Huge thanks to Shigeo Kobayashi from the Minami-furano Tourist Association for taking photos of the river run!
We were in Minami-furano with Greg and Mari, plus Mibo and Taku, for a three-day Swift Water Rescue Technician Level 1 course (RESCUE-3 SRT-1), held by the Donkoro Outdoor School. Our instructor was the prolific paddler and outdoorsman Kazuya Nino. It was a jam-packed three days of learning, both theoretical, and a lot of work on (and in) the water.
But the sun comes up at 3am in the summer in Hokkaido. Daylight savings is for the weak!
And the venue for the training was the section of river known as the Kokutai Course.
This meant only one thing – we must bring our canoe with us, make a super early morning start to run this bit of river.
You see, last time we were in Minami-furano, Haidee and I chickened out. We’d run the Shisorapuchi River on our own, and our nerves were frayed by the time we got to the confluence of the Sorachi River. We’d psyched ourselves out about the infamous Kokutai Course. We took out just above it and called it a day.
This time around, however, we had emotional and physical support. Mibo and Taku had brought their canoe along to Minami-furano too. Greg and Mari seemed to have forgotten theirs in Sapporo, so they would have to just watch the action from the bridge.
So we arrived at the river at 7am. The sun was low in the sky. Shigeo Kobayashi, the Hokkaido canoe legend, had caught drift of our plans, and was there to document the process.
Naturally, it started with some heated discussions of strategy on what line to take down the first set of rapids.
At this stage it was all procrastination, of course. We’d studied the river ad-infinitum in the preceding days. We’d all watched Takahashi-san’s video over and over.
There was nothing left but to get the show on the road.
We decided that Haidee and I would go first. Mibo and Taku got into position with throw ropes for what felt like the inevitable. Kobayashi-san ran ahead with his camera to capture the action.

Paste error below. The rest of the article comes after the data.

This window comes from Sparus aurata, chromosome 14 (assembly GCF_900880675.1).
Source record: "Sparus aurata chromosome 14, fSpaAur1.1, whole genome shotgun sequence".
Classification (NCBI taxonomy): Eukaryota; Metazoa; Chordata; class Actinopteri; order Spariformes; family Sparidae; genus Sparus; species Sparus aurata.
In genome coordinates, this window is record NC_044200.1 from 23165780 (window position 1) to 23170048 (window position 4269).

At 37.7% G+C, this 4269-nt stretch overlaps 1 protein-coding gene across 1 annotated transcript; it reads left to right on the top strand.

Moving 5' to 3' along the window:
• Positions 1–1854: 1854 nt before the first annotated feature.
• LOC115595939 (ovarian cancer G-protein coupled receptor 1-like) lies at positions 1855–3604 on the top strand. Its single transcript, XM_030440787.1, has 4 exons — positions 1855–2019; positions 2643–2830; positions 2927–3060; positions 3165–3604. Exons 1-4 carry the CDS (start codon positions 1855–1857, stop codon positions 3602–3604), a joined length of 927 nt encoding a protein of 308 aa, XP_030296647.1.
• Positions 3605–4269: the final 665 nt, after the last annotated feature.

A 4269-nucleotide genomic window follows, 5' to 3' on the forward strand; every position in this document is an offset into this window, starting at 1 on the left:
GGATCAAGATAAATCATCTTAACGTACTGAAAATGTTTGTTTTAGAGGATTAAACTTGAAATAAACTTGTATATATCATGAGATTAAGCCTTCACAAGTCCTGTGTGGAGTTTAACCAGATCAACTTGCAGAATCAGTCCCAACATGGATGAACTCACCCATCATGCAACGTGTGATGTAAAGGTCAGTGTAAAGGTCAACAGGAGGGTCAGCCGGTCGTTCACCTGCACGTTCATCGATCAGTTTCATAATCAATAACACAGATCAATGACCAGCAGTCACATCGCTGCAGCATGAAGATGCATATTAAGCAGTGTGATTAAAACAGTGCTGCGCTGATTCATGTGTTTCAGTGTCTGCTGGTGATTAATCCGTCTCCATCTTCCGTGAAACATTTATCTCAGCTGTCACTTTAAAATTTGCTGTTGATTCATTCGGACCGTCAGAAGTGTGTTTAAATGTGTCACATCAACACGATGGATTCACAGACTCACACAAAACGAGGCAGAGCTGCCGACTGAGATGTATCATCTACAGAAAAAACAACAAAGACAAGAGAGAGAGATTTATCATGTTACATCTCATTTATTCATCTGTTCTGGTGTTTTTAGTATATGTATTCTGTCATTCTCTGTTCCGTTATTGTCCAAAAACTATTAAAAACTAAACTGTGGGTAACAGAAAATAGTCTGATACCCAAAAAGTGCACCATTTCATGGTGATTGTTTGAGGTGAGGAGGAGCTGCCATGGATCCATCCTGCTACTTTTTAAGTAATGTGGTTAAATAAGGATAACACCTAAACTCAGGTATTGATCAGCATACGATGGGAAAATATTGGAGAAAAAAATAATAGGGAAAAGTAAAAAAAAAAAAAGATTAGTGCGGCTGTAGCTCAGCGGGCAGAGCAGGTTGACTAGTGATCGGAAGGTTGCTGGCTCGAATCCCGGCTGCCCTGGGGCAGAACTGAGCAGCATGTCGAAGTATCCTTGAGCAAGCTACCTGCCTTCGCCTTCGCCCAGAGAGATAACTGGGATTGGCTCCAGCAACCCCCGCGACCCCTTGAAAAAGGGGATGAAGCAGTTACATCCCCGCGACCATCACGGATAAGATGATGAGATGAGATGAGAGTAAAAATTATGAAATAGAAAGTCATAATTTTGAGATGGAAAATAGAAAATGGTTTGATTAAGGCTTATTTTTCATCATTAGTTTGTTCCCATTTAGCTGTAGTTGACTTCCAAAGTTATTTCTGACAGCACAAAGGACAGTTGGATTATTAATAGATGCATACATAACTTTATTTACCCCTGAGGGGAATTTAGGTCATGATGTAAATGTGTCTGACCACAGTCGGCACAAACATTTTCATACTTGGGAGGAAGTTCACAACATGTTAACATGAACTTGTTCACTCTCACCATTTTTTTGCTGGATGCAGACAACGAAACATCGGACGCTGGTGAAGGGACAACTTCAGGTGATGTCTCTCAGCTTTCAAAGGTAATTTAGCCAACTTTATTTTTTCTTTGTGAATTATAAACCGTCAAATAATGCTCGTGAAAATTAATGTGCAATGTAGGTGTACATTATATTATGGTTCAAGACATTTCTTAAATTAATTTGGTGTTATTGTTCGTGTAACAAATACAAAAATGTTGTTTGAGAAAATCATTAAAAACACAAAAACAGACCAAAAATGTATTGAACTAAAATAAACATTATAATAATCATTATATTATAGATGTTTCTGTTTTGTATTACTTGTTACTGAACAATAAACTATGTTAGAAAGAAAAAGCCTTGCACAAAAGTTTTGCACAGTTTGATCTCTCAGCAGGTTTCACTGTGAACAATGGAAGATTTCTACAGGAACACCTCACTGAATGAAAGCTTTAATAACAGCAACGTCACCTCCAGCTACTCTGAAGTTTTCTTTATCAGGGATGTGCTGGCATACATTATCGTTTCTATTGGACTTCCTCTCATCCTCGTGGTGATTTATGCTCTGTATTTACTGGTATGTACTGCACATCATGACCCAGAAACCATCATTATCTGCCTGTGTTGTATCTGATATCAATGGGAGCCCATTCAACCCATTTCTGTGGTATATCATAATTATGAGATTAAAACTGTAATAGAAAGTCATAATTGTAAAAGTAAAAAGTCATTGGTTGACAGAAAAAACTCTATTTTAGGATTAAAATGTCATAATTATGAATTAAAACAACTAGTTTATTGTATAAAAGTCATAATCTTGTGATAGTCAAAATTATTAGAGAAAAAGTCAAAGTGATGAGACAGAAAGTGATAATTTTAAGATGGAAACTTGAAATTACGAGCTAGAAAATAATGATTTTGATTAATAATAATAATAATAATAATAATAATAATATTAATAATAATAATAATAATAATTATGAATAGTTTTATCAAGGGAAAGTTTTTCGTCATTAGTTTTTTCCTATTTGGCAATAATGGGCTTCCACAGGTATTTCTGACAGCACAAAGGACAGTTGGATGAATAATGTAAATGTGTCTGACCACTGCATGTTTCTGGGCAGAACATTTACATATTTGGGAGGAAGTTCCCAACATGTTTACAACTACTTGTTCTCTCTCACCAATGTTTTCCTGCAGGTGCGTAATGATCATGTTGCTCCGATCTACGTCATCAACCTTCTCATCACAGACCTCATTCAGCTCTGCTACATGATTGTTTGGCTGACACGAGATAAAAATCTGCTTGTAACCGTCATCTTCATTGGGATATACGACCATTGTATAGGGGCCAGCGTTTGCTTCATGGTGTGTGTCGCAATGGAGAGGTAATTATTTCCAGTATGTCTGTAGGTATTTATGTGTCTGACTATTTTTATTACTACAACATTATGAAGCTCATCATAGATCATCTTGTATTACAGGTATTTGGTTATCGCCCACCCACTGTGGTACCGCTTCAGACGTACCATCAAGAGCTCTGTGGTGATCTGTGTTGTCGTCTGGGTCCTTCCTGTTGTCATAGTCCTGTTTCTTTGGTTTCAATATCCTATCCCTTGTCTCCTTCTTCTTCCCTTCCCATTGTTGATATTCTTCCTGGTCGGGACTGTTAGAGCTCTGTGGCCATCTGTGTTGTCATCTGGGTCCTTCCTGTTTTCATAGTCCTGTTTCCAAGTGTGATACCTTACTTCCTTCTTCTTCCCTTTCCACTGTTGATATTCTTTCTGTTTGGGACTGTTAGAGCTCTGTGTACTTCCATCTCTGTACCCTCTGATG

“I feel nervous,” said Haidee.
I was feeling the same.
We knew the lines in our heads, but…
This was the first rapid – the Sandan-no-se 三段の瀬. It all felt quite easy. A bit pushy, but good-pushy. The water seemed benevolent. Nudging us in the right direction.
Afterwards, Mibo and Taku nailed it just as well.
We were all bailing water after it though.
Next up was the revered Pachinko-iwa パチンコ岩. Aptly named ‘pachinko’ (pinball) ‘iwa’ (boulders), this is a nice tight weave through two very large boulders in the river. We were determined to do the weave, not chicken out on the river right chicken route.
We entered the slalom hard left against the first large boulder. A cushion of water deflected us off nicely though, as Haidee drew hard to the right. We were a bit wide on the left turn though, and had to work hard to pull ourselves around to avoid the river center boulder. An over-correction here meant that Haidee was drawing for here life (or should that be drawing for the life of the stem of the canoe). We were headed straight for the river left rocky bank, but Haidee’s strong and determined draw saved me a lot of repair work.
Mibo and Taku had a safer line through Pachinko-iwa, scooching in behind the first boulder early, giving them time to breathe.
Next up was the drop we’d all been theorizing and getting excited about. The Togetsu Bridge drop. We’d seen more capsizes on this drop in videos than probably anywhere else on a river in Hokkaido.
The drop is tricky because there’s a large submerged boulder in the very center of it. Paddlers need to hit the drop either far left or far right. Far left is known to be the more gentle drop, but is harder to line up for. Far right is easier to get to, since most of the water is flowing that way, but it’s a higher and more vertical drop.
Who cares about the boat or getting wet?
Pride was at stake.
We had to stick this.
Haidee and I had discussed that we’d go for the left side of the drop. We needed to practically scrape the small rock river left, and sneak in on the left side of the small eddy line in order to line up safely for the drop.
The river left rock spooked us, however, and we ended up far right of the eddy line.
The river was now pushing us directly to the center of the drop…to the boulder.
We pulled as hard as we could to the left. Haidee cross-drawing like a champ, and me drawing as much as I could.
Of course, the power of the water on the stern of the boat was huge, and pushed us sideways.
This was *not* the line we wanted going into the drop.
Once again, however, the river seemed benevolent to us today. Once Haidee was over the lip of the drop, we straightened out. A bit wobbly, but we made it. Right side up.
Mibo and Taku once again got the better line, hugging the river left rock, getting right on top of the eddy line. This lined them up for the drop better, but they came close to capsizing at the bottom of the drop as they hurtled towards the river left bank. They kept their cool though, and also made it through right side up.
All that was left now was the easy two sets of rapids before the take out. Relative calm after the storm. We could now breathe easy and say we’d run the Kokutai Course. I wouldn’t say we ran it clean. But at least we didn’t swim it.
Once again thanks to Kobayashi-san for taking photos of us on the water!